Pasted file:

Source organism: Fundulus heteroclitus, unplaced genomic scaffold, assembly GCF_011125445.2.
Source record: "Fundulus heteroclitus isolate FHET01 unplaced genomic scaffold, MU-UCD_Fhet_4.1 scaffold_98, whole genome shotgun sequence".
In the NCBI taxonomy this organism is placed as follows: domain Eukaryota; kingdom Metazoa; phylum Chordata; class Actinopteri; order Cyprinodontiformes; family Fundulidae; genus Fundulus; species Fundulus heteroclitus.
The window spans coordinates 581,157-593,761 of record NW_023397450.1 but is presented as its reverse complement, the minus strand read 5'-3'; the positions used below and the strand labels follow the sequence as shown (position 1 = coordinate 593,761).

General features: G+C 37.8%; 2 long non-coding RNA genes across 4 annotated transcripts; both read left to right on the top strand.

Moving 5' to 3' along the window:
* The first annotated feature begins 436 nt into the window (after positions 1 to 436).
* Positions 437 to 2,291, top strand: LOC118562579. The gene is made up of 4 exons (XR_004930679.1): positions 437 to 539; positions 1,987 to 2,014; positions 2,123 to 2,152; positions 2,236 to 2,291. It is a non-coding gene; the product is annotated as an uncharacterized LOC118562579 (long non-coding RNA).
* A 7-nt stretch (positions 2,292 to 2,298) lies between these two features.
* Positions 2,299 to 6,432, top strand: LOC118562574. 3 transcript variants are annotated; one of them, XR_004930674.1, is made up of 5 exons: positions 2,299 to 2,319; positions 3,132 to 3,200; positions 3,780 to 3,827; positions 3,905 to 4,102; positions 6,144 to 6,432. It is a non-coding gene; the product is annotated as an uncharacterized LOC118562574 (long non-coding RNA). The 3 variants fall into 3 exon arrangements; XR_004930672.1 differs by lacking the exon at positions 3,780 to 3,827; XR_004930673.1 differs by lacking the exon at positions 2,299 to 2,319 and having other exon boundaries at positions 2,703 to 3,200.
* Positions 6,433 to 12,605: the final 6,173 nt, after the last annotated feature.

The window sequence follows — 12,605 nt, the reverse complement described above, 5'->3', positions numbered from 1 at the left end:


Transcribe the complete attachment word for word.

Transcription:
Source organism: Fundulus heteroclitus, unplaced genomic scaffold, assembly GCF_011125445.2.
Source record: "Fundulus heteroclitus isolate FHET01 unplaced genomic scaffold, MU-UCD_Fhet_4.1 scaffold_98, whole genome shotgun sequence".
In the NCBI taxonomy this organism is placed as follows: domain Eukaryota; kingdom Metazoa; phylum Chordata; class Actinopteri; order Cyprinodontiformes; family Fundulidae; genus Fundulus; species Fundulus heteroclitus.
The window spans coordinates 581,157-593,761 of record NW_023397450.1 but is presented as its reverse complement, the minus strand read 5'-3'; the positions used below and the strand labels follow the sequence as shown (position 1 = coordinate 593,761).

General features: G+C 37.8%; 2 long non-coding RNA genes across 4 annotated transcripts; both read left to right on the top strand.

Moving 5' to 3' along the window:
* The first annotated feature begins 436 nt into the window (after positions 1 to 436).
* Positions 437 to 2,291, top strand: LOC118562579. The gene is made up of 4 exons (XR_004930679.1): positions 437 to 539; positions 1,987 to 2,014; positions 2,123 to 2,152; positions 2,236 to 2,291. It is a non-coding gene; the product is annotated as an uncharacterized LOC118562579 (long non-coding RNA).
* A 7-nt stretch (positions 2,292 to 2,298) lies between these two features.
* Positions 2,299 to 6,432, top strand: LOC118562574. 3 transcript variants are annotated; one of them, XR_004930674.1, is made up of 5 exons: positions 2,299 to 2,319; positions 3,132 to 3,200; positions 3,780 to 3,827; positions 3,905 to 4,102; positions 6,144 to 6,432. It is a non-coding gene; the product is annotated as an uncharacterized LOC118562574 (long non-coding RNA). The 3 variants fall into 3 exon arrangements; XR_004930672.1 differs by lacking the exon at positions 3,780 to 3,827; XR_004930673.1 differs by lacking the exon at positions 2,299 to 2,319 and having other exon boundaries at positions 2,703 to 3,200.
* Positions 6,433 to 12,605: the final 6,173 nt, after the last annotated feature.

The window sequence follows — 12,605 nt, the reverse complement described above, 5'->3', positions numbered from 1 at the left end: